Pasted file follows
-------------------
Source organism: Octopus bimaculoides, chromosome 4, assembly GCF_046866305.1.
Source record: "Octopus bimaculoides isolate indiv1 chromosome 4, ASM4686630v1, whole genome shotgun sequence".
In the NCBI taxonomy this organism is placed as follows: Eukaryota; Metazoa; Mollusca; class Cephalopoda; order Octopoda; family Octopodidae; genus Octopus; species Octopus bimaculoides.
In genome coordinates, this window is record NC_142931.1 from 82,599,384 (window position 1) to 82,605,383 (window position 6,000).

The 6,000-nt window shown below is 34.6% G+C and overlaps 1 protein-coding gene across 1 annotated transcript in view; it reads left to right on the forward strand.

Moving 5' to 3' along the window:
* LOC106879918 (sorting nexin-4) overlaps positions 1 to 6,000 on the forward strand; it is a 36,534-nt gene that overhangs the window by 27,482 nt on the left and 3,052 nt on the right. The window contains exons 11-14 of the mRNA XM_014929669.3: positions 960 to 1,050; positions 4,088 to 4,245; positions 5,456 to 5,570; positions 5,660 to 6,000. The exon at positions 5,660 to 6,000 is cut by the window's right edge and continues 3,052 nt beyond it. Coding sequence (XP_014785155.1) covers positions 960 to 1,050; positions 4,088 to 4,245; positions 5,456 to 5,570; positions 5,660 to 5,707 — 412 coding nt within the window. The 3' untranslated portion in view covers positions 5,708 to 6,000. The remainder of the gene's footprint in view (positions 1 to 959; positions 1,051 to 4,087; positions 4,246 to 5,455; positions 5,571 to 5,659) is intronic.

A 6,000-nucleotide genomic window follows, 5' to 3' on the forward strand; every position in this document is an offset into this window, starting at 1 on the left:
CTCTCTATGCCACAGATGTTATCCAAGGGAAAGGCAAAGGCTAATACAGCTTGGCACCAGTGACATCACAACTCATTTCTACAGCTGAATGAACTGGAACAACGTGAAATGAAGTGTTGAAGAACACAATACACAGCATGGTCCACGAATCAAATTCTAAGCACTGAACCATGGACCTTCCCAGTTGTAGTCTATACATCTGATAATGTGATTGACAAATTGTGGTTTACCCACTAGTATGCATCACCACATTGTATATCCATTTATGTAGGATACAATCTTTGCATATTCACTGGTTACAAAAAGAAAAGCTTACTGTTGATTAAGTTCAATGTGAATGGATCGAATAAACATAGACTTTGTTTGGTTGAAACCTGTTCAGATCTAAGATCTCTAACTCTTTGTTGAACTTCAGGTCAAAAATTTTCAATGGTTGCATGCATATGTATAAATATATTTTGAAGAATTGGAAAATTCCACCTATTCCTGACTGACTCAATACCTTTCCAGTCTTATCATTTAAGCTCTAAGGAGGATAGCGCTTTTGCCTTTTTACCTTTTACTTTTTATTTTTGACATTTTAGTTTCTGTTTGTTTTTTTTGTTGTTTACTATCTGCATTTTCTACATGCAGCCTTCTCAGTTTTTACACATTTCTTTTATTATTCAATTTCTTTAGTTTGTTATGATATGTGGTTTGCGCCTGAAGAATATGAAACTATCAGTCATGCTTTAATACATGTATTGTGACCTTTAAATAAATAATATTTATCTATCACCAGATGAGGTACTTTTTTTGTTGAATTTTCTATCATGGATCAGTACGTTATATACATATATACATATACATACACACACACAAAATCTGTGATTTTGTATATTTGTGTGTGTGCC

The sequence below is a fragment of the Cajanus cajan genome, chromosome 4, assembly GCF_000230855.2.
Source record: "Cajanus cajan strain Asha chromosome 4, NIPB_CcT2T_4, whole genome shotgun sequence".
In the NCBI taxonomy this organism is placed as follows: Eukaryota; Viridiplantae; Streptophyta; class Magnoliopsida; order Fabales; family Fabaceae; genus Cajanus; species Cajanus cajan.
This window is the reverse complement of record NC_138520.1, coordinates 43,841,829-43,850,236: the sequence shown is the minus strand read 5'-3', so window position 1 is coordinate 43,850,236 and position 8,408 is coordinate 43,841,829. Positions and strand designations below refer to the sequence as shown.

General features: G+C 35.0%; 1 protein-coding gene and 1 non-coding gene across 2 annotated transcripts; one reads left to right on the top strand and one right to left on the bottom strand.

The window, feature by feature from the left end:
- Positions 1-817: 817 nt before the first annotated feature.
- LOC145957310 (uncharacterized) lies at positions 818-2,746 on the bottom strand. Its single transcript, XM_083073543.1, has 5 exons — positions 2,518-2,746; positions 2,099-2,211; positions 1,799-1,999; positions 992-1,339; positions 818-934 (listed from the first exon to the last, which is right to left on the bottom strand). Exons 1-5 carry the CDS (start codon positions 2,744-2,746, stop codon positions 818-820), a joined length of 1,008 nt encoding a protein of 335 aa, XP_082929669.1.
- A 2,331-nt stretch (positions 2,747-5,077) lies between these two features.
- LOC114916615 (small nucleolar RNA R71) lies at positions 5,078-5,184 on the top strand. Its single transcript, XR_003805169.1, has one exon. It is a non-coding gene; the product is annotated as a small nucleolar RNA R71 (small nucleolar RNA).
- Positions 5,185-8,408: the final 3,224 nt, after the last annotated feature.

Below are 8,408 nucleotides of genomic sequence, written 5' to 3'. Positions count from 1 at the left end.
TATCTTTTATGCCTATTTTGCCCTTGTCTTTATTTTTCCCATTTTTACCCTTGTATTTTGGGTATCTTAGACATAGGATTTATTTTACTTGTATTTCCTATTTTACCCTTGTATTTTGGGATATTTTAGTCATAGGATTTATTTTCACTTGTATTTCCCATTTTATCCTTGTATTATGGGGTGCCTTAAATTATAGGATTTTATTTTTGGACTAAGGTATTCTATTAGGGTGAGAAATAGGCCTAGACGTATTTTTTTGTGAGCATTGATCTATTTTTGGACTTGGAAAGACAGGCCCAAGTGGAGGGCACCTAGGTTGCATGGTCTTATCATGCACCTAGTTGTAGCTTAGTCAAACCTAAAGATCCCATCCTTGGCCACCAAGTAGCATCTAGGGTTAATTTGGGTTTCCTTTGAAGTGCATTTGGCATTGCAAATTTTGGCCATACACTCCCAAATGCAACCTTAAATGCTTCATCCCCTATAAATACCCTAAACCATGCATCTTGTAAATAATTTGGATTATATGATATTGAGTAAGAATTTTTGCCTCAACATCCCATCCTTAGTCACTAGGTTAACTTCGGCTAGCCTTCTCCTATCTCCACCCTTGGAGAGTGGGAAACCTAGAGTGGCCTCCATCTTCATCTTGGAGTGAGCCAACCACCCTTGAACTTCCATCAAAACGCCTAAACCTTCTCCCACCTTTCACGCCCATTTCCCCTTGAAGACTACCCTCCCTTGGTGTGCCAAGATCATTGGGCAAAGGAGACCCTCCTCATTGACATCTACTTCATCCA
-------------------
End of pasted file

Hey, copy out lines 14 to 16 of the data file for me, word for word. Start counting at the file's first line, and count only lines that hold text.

General features: G+C 35.0%; 1 protein-coding gene and 1 non-coding gene across 2 annotated transcripts; one reads left to right on the top strand and one right to left on the bottom strand.

The window, feature by feature from the left end:
- Positions 1-817: 817 nt before the first annotated feature.